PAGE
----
PERUVIAN Fr. Gustavo Gutierrez, O.P. generally considered the father of the controversial theology of liberation, urged the Church to realize its role in uplifting the lives of the poor by helping the struggle against unjust social structures that perpetuate poverty.

Fr. Gutierrez pointed out that Theology could be used to liberate the poor during the lecture “Speaking the Truth in Action with the Poor” last Nov. 30 at the Albertus Magnus Auditorium.

According to Fr. Gutierrez, the causes of poverty are known and scientifically established. He said that ignorance about the causes of poverty in the past had resulted in the belief by a conservative sector of the Church that poverty would “always be with us” and thus, the poor could be relieved from their suffering by mere tokenism.

He added that poverty has been bred by social structures. Poverty, he said, is man-made.

“If (poverty) is a product of our own hands, we can change it,” Fr. Gutierrez stressed.

Father Gutierrez also criticized globalization, explaining it adversely affects the poor because it divides the world into the have and have-not.

Fr. Gutierrez emphasized that while the Church must practice universality since people believe in one God, it must put higher priority in helping the poor. Thus, the Church should practice the preferential option for the poor.

Fr. Gutierrez is perhaps the most influential Latin American theologian of the 20th century. His influence and renown owes largely to his best-selling 1971 book “A Theology of Liberation,” in which he used both theological and social science tools to establish the reality of poverty and the need for the Church to side with the poor.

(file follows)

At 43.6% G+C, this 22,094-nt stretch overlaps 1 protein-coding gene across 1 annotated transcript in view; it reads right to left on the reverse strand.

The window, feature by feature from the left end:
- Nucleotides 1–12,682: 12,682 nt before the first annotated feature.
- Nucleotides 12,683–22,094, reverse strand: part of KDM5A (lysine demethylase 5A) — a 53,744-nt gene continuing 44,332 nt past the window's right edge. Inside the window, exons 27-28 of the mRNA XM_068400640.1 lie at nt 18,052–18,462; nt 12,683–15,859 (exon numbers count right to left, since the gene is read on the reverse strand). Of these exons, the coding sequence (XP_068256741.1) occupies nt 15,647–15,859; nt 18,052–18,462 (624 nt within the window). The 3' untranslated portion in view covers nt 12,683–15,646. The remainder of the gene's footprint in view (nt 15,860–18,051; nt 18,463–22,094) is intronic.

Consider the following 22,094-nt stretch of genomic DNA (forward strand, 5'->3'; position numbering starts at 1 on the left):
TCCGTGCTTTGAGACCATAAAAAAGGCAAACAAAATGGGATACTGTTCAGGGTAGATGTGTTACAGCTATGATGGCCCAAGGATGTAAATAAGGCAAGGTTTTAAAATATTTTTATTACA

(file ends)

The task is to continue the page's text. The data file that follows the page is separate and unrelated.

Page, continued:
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In the 1980’s, the Vatican issued an instruction to warn against the Marxist draft of some “theologies of liberation.” In a later document, however, the Vatican clarified that in some instances, the theology of liberation is correct in criticizing the situation of the poor.

As a sign of Father Gutierrez’s renown, many priests, religious, teachers and church workers filled the auditorium. Many of them came from other theological schools and congregations.

A poignant note to the occasion was the announcement that Father Gutierrez, 74, had joined the Dominican Order. Although he had been a Dominican tertiary as a secular priest, Fr. Gutierrez joined the Order of Preachers two years ago as a novice and made his simple vows only last year.

“So you may say that as a Dominican, he is a young man,” said Fr. Fausto Gomez, dean of the Faculty of Sacred Theology.

The lecture was organized by the Faculty of Sacred Theology, in cooperation with the Faculty of Philisophy, Theological Society, Sisters’ Institute for Theological Formation, and the Institute of Religion.


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